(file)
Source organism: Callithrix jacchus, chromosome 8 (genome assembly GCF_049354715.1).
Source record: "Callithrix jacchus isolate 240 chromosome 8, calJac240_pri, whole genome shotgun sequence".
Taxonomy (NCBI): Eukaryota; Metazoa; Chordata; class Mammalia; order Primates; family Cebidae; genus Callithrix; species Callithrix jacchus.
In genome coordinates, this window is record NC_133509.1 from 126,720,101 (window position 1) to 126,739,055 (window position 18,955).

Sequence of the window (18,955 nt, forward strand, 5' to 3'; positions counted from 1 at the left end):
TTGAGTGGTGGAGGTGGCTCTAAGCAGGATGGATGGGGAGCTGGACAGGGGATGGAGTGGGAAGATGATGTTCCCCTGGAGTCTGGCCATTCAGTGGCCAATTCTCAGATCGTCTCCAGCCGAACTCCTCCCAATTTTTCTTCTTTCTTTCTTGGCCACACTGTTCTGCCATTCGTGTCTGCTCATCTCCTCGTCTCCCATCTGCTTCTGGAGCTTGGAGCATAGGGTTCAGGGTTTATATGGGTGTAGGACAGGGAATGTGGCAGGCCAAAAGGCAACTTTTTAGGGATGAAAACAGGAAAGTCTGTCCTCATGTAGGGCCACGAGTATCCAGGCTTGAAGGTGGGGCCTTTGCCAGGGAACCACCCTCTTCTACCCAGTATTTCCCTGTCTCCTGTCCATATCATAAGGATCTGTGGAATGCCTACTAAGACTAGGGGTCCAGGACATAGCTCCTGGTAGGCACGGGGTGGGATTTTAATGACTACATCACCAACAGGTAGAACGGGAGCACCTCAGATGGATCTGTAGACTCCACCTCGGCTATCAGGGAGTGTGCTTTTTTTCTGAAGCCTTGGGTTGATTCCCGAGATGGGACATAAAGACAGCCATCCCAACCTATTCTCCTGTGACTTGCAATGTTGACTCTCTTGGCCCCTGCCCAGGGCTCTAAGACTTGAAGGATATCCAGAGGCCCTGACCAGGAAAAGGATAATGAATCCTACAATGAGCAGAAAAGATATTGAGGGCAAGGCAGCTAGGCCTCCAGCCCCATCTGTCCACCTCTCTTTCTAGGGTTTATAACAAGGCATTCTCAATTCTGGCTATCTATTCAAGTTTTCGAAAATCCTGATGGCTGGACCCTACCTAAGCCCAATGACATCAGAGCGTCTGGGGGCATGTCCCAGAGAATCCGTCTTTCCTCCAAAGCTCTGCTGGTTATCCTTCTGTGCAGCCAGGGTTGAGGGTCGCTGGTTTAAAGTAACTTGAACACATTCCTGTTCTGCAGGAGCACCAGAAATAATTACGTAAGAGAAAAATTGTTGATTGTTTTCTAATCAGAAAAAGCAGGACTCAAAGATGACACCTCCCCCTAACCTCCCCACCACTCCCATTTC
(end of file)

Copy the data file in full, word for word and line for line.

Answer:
Source organism: Callithrix jacchus, chromosome 8 (genome assembly GCF_049354715.1).
Source record: "Callithrix jacchus isolate 240 chromosome 8, calJac240_pri, whole genome shotgun sequence".
Taxonomy (NCBI): Eukaryota; Metazoa; Chordata; class Mammalia; order Primates; family Cebidae; genus Callithrix; species Callithrix jacchus.
In genome coordinates, this window is record NC_133509.1 from 126,720,101 (window position 1) to 126,739,055 (window position 18,955).

Sequence of the window (18,955 nt, forward strand, 5' to 3'; positions counted from 1 at the left end):
TTGAGTGGTGGAGGTGGCTCTAAGCAGGATGGATGGGGAGCTGGACAGGGGATGGAGTGGGAAGATGATGTTCCCCTGGAGTCTGGCCATTCAGTGGCCAATTCTCAGATCGTCTCCAGCCGAACTCCTCCCAATTTTTCTTCTTTCTTTCTTGGCCACACTGTTCTGCCATTCGTGTCTGCTCATCTCCTCGTCTCCCATCTGCTTCTGGAGCTTGGAGCATAGGGTTCAGGGTTTATATGGGTGTAGGACAGGGAATGTGGCAGGCCAAAAGGCAACTTTTTAGGGATGAAAACAGGAAAGTCTGTCCTCATGTAGGGCCACGAGTATCCAGGCTTGAAGGTGGGGCCTTTGCCAGGGAACCACCCTCTTCTACCCAGTATTTCCCTGTCTCCTGTCCATATCATAAGGATCTGTGGAATGCCTACTAAGACTAGGGGTCCAGGACATAGCTCCTGGTAGGCACGGGGTGGGATTTTAATGACTACATCACCAACAGGTAGAACGGGAGCACCTCAGATGGATCTGTAGACTCCACCTCGGCTATCAGGGAGTGTGCTTTTTTTCTGAAGCCTTGGGTTGATTCCCGAGATGGGACATAAAGACAGCCATCCCAACCTATTCTCCTGTGACTTGCAATGTTGACTCTCTTGGCCCCTGCCCAGGGCTCTAAGACTTGAAGGATATCCAGAGGCCCTGACCAGGAAAAGGATAATGAATCCTACAATGAGCAGAAAAGATATTGAGGGCAAGGCAGCTAGGCCTCCAGCCCCATCTGTCCACCTCTCTTTCTAGGGTTTATAACAAGGCATTCTCAATTCTGGCTATCTATTCAAGTTTTCGAAAATCCTGATGGCTGGACCCTACCTAAGCCCAATGACATCAGAGCGTCTGGGGGCATGTCCCAGAGAATCCGTCTTTCCTCCAAAGCTCTGCTGGTTATCCTTCTGTGCAGCCAGGGTTGAGGGTCGCTGGTTTAAAGTAACTTGAACACATTCCTGTTCTGCAGGAGCACCAGAAATAATTACGTAAGAGAAAAATTGTTGATTGTTTTCTAATCAGAAAAAGCAGGACTCAAAGATGACACCTCCCCCTAACCTCCCCACCACTCCCATTTC